Anselm's ontological argument is how he explains God as a necessary cause. Spinoza is a modern thinker who explains God as a cause as well. Spinoza is a monist who believes everything is one. Therefore, he believes God is the only substance and existence there is. Spinoza states that "by God I understand a being absolutely infinite, that is, a substance consisting of an inf... ... middle of paper ... ...s and material.
The Cosmological Argument attempts to prove that God exists by showing that there cannot be an infinite number of regressions of causes to things that exist. It states that there must be a final uncaused-cause of all things. This uncaused-cause is asserted to be God. Arguments like this are thought up to recognize why we and the universe exist. The Cosmological Argument takes several forms but is basically represented below.
One comes from reason and the other from experience. The argument from reason is an ontological argument. It is based upon the assumption that something had to create all that is around us. The idea that god is the most perfect being imaginable. The arguments from experience are based upon one of several approaches.
This would in all reality be the secret to God's omnipotence in Anlsem's eyes. Another point that he stresses is that just be understanding the concept of what a God is, you are proving his existence. This is because if you understand who God is, you can also accept his existence, and therefore cannot conceive that he does not exist. Therefore making him that which nothing greater can be conceived of, and which cannot be conceived not to exist which we have already defined as God. The second argument for a God comes from St. Tomas Aquinas, who argues for the cosmological point of view.
Descartes proceeds to investigate the idea of an infinite being, or God, and how he came to acquire such an idea with more objective reality than he himself has. By ruling out the possibility of this idea being invented or adventitious, Descartes concludes that the idea must be innate. Therefore, God necessarily exists and is responsible for his perception of a thing beyond a finite being. Descartes affirms that he is certain that he is a thinking thing. His reasoning, however, seems to be a circular argument.
Ontological arguments are a priori, which show that God exists without appealing to a sense experience. These ontological arguments argue about what God is to where he is from. St. Anselm, the creator of the ontological argument, based his theory on that we cannot think of anything greater than God. Therefor God must exist, why you might ask? If the greatest thing that we can conceive does not exist than we can still conceive the greatest thing that does exist, and that would be God.
This cosmological argument is unique because all other variations of cosmological arguments show that the universe has always existed and has an infinite past. The first premise states that “everything that has a beginning of its existence has a cause of existence” (Philosophy of Religion). The second premise says that the existence of the universe has a beginning which means its past is not infinite (Philosophy of Religion). From these two premises, we can conclude that something created the universe and if something caused the universe to exists, then it had to be caused by God. These two conclusions prove that God does exists.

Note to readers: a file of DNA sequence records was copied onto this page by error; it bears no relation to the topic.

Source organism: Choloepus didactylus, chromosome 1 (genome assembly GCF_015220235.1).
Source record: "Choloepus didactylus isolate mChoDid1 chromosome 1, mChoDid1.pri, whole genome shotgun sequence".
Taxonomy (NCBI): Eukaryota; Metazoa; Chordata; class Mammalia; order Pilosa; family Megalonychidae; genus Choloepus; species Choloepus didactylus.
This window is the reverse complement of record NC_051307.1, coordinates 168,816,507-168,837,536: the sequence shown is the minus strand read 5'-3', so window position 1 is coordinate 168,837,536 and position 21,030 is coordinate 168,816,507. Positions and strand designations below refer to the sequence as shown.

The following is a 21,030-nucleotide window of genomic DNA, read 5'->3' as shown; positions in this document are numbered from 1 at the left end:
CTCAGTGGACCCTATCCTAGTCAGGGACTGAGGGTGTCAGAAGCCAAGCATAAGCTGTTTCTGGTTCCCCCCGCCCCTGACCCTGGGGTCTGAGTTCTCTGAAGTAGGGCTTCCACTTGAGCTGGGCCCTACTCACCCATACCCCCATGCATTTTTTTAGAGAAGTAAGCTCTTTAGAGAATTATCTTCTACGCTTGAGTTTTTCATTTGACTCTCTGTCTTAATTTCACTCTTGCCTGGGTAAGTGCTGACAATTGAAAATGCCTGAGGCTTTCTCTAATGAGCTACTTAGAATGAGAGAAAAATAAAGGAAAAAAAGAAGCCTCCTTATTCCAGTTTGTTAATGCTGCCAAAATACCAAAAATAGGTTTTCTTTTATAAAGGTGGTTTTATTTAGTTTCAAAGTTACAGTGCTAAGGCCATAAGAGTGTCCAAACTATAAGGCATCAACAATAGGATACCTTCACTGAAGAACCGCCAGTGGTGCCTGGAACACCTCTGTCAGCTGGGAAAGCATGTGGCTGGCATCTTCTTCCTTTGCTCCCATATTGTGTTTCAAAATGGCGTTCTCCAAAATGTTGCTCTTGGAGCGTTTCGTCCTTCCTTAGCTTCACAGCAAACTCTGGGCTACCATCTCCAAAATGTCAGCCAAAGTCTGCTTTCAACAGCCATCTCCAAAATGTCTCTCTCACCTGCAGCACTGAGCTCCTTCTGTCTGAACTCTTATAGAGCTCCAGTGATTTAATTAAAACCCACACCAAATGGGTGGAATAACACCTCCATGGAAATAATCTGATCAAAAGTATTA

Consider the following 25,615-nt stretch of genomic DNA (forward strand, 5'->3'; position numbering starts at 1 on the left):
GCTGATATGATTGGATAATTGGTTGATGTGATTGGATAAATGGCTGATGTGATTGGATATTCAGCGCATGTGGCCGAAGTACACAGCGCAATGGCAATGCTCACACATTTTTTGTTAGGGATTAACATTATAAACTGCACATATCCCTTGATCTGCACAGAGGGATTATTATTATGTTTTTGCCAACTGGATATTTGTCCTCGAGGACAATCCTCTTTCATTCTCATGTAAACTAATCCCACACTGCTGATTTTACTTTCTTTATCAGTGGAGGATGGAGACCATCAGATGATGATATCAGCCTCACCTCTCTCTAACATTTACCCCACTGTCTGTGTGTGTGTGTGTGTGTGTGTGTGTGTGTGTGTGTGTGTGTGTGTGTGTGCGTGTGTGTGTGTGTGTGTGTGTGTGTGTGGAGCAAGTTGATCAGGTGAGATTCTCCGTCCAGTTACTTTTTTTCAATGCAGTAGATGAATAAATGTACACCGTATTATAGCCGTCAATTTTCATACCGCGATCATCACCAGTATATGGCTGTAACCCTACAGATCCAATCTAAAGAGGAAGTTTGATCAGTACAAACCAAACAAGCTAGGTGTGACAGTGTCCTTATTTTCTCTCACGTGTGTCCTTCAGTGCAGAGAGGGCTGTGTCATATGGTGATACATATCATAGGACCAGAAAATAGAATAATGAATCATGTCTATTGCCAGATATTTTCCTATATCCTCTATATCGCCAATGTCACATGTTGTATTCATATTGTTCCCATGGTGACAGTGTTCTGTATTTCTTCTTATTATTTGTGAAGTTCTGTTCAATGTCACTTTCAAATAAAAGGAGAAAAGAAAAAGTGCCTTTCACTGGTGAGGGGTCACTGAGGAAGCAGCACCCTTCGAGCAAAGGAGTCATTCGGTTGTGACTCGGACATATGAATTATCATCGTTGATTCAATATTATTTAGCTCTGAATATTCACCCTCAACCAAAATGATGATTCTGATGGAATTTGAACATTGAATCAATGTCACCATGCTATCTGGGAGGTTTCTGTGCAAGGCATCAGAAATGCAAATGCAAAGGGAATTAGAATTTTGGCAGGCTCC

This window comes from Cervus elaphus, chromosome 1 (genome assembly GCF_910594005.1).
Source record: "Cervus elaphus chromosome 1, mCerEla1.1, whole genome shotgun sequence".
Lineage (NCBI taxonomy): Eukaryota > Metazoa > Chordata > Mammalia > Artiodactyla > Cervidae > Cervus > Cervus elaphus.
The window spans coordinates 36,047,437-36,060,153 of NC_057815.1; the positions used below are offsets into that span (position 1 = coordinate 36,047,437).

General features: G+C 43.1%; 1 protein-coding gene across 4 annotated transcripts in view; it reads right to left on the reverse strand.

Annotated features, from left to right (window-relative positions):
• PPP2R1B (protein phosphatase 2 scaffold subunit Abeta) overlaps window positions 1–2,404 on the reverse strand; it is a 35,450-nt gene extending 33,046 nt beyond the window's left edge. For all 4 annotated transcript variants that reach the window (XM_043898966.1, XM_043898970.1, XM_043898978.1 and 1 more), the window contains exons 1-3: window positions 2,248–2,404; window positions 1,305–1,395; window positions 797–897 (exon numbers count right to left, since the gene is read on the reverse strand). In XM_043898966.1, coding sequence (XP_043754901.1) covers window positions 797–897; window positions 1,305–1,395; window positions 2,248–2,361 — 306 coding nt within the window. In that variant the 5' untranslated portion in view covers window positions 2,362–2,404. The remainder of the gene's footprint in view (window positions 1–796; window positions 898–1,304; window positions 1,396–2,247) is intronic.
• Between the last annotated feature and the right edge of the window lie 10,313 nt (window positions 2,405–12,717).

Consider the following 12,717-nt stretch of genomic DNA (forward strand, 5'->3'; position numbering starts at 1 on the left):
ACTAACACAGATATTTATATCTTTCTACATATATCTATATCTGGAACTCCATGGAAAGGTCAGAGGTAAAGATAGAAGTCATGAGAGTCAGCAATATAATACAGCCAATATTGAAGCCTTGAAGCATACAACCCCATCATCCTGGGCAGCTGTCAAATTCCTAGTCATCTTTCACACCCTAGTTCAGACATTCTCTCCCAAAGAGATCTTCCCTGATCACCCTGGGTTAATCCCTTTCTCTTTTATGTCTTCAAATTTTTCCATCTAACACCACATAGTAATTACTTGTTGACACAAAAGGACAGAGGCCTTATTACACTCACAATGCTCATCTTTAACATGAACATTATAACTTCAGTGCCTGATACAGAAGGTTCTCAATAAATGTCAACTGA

The ontological argument argues that if you understand what it means to talk about God, you will see His existence is necessarily true. Anselm defined God as 'that than which nothing greater can be conceived', hence God must exist. Anselm also believed that even atheist had a definition for God even just to disregard his existence; hence God exists in the mind. Anselm said this is so because that which exists in reality is greater than that which exists purely in the mind. In the words of Anselm, "Therefore, Lord, not only are You that than which nothing greater can be conceived but you are also something greater than can be conceived.
Spinoza’s method of proving one substance relies upon his definitions and reason. I take further issue with this method because God cannot be proven through reason alone. Through this same reasoning Spinoza gives life too much meaning. In his argument, he claims that since God is the only substance all things flow from God. Meaning that everything in existence is a part of
The only thing missing is an explanation of how the four proofs are divided based on our knowledge of the world and our soul.] The Cosmological Argument, by definition, argues the existence of God through the reasoning that everything must have a cause. If one creation after another is continuously caused by something else, eventually everything will be simplified into one idea or cause. So there must be a beginning cause, a primary something. From this one can learn several things about the cause, that It in itself is eternal and self-sufficient.